Frank Chapman, an organizer with the Chicago Alliance Against Racist and Political Repression, said there are consequences to making hundreds of thousands of stops in Black neighborhoods. He said Black drivers like him often walk away from police encounters over minor issues feeling racially targeted and harassed. He also pointed to the brutal beating death of Tyre Nichols by Memphis police officers earlier this year, saying it showed how a routine stop can escalate into a deadly incident with little provocation.
“During the present climate of police violence against Black people, when a Black person is stopped, they more than likely are a little jittery about the whole thing, because it’s so prevalent that people are getting killed as a result of being stopped,” Chapman said.
Are traffic stops effective at reducing gun violence?
Chicago politicians have long pointed to illegal guns as the cause of Chicago’s violence, but the almost singular focus on seizing guns rose under former Mayor Rahm Emanuel and his first police superintendent, Garry McCarthy.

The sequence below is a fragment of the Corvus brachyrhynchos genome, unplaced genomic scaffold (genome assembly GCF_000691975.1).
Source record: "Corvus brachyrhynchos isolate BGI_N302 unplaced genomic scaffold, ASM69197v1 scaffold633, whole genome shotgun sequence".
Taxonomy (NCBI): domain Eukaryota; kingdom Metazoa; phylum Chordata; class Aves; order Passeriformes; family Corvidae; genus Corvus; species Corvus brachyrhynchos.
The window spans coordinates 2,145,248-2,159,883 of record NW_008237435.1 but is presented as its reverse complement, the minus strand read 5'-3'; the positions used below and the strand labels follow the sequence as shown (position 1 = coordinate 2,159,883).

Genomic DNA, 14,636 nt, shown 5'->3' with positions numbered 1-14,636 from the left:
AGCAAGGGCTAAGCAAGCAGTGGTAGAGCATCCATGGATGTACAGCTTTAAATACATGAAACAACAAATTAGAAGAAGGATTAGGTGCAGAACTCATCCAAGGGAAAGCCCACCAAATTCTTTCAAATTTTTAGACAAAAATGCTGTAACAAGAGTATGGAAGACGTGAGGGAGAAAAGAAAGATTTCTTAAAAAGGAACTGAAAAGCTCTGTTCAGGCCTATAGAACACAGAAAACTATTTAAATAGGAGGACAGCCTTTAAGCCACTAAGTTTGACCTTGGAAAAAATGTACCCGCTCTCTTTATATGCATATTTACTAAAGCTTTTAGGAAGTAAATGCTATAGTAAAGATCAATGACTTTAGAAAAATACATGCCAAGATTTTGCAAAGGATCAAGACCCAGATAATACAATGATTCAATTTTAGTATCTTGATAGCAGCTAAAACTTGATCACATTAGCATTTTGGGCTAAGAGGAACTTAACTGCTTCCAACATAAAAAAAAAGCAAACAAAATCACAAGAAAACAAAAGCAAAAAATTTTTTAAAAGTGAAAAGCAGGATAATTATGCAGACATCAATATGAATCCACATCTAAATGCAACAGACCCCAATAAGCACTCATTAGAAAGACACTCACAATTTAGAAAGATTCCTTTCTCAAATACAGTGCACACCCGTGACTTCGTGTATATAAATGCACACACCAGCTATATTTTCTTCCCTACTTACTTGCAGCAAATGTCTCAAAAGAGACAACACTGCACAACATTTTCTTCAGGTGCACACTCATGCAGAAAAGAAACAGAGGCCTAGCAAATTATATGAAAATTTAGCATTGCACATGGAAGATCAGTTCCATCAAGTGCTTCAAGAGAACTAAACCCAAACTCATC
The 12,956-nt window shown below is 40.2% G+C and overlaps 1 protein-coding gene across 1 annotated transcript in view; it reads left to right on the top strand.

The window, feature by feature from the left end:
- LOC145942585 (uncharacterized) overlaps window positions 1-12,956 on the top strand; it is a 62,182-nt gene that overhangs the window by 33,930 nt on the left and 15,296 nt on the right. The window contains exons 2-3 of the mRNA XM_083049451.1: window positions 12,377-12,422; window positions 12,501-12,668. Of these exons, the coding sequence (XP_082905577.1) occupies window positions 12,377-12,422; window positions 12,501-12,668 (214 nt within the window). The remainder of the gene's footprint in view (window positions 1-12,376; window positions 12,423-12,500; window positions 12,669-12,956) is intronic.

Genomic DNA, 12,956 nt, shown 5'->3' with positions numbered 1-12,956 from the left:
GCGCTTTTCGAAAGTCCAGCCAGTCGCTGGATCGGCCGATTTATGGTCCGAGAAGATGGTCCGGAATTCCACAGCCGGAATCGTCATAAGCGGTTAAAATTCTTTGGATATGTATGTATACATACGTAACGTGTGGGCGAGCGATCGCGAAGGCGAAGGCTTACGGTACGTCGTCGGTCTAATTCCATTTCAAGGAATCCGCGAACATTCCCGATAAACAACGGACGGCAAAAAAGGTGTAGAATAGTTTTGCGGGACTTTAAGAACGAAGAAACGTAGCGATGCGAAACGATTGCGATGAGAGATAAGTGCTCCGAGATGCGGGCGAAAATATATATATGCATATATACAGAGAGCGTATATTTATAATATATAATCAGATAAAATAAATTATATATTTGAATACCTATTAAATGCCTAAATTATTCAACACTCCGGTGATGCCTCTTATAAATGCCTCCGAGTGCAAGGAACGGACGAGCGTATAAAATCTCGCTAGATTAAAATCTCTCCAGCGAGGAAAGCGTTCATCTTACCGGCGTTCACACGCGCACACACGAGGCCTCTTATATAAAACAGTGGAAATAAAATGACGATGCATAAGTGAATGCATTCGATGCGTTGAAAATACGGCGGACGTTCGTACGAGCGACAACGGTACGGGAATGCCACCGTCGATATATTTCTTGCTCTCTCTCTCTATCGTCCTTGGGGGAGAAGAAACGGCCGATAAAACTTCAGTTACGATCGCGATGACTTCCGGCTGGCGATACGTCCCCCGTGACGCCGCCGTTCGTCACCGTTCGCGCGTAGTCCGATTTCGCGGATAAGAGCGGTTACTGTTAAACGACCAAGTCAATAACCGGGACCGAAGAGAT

Roger Bay, a district commander under McCarthy, said the demand for beat cops to recover more guns trickled down through the chain of command “like a game of telephone.” He said he disagreed at times with the “pressure to get numbers” but said the best way to find illegal guns is to have frequent interactions with people.
“You’re not going to sit in your police car waiting for a radio call of a man with a gun and expect he’s still standing there when you get to the call,” said Bay, a 32-year veteran of the department who served as deputy chief of street operations before he retired in 2018. So “you address the small things and you discover the big things.”
But even in their best year, police found guns in just 0.6 percent of stops. Critics say even if police were able to seize significantly more guns, there are simply too many guns in circulation for the strategy to make a dent.
“You’re taking sand from the beach sometimes,” said Charlie Beck, who spent more than eight years as chief of the Los Angeles Police Department. He then became interim Chicago police superintendent for five months starting in December 2019.